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Crimea’s oldest mosque takes its name from the Mongol ruler of the Golden Horn Özbek Khan (1313–1341), a Muslim convert who suppressed Shamanism and Buddhism in the Golden Horde. Eski Kırım, or Solhat, as it was known, was the capital of his Crimean province, the Crimean Yurt.
The mosque, which stands in a pleasant garden, surrounded by orchards, was founded by Abdülaziz ibn İbrahim el Arbeli in 1314. The carved wooden door and stone murkanas surround of the monumental portal and the three-aisled interior are typically Anatolian Seljuk/Beylik in style. Details in the stone carving have been compared to the Menteşeoğlu İlyas Bey Mosque in Balat, near Miletus, on the Turkish Aegean coast.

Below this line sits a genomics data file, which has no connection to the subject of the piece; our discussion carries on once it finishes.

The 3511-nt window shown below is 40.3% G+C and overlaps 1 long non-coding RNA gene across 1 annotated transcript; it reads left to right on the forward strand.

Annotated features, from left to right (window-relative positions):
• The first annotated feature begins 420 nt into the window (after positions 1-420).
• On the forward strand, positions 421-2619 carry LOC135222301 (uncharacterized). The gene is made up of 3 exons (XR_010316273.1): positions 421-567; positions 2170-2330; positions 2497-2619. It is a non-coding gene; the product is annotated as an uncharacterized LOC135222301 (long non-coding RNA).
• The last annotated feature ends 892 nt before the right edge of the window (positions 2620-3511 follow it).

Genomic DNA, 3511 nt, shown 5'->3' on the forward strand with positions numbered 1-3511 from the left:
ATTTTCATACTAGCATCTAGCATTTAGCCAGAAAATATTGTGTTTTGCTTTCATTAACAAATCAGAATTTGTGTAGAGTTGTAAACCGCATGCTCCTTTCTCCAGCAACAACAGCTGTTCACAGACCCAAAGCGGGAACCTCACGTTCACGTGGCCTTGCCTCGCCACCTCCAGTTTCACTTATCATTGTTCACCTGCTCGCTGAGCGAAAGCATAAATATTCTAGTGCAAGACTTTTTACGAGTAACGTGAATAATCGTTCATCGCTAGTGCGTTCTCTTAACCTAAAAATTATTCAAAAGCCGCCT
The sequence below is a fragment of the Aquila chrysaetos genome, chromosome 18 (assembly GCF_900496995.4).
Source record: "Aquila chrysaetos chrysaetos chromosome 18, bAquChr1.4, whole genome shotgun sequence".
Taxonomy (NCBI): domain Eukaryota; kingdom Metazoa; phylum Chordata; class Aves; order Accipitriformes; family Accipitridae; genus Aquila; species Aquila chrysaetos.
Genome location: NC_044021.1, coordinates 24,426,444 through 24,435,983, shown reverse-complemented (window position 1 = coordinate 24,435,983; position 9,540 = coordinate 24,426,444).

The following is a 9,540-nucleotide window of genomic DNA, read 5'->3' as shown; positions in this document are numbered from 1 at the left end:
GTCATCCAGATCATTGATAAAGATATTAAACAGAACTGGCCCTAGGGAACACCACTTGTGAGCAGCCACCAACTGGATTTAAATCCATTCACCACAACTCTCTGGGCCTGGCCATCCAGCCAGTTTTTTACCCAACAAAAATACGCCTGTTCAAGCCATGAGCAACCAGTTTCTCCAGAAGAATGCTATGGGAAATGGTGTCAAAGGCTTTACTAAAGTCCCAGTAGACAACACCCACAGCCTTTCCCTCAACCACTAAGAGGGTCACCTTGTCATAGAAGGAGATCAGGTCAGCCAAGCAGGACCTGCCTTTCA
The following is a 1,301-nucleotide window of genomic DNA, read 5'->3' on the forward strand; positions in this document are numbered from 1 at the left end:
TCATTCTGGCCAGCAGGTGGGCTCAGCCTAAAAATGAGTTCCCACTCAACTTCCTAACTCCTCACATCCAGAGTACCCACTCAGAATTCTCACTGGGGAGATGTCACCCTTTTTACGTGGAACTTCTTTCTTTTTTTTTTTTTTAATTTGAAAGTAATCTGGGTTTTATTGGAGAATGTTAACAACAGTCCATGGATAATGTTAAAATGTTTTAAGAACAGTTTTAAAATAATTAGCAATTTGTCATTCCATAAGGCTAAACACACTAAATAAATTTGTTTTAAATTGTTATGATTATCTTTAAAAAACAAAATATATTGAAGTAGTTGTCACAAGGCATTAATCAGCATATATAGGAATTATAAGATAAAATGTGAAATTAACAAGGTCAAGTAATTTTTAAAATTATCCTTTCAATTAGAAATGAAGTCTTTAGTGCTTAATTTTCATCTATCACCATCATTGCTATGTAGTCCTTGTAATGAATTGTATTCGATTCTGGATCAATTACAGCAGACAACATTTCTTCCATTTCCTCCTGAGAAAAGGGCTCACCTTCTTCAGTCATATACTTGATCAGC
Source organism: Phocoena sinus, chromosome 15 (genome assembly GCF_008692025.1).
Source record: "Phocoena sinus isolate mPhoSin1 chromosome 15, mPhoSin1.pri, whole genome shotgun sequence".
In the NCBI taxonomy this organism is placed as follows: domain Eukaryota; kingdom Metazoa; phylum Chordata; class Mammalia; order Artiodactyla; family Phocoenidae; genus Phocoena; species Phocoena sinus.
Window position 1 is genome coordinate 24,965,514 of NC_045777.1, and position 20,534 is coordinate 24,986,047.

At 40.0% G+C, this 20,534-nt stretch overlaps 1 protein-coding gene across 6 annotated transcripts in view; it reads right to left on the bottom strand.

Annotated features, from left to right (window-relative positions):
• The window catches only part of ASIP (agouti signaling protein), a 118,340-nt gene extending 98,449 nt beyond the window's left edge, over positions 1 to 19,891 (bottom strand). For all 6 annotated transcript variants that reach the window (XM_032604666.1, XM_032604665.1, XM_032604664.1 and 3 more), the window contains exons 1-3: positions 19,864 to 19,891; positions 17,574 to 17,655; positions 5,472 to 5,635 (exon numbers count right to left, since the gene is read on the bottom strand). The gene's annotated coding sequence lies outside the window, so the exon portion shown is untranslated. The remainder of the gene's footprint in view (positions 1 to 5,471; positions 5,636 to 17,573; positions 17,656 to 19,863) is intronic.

Behind the mosque stand the ruins of a medrese built 18 years later, according to the 17th-century Ottoman traveller Evliya Çelebi, by İnci Hatun, daughter of the governor Kilburun Bey, in 1332. A kuran dating from the time of Osman was preserved in the mosque until it was removed to St Petersburg during the Russian Revolution. The mosque began to be used again in 1990. For more information in Turkish, www.vatankirim.net
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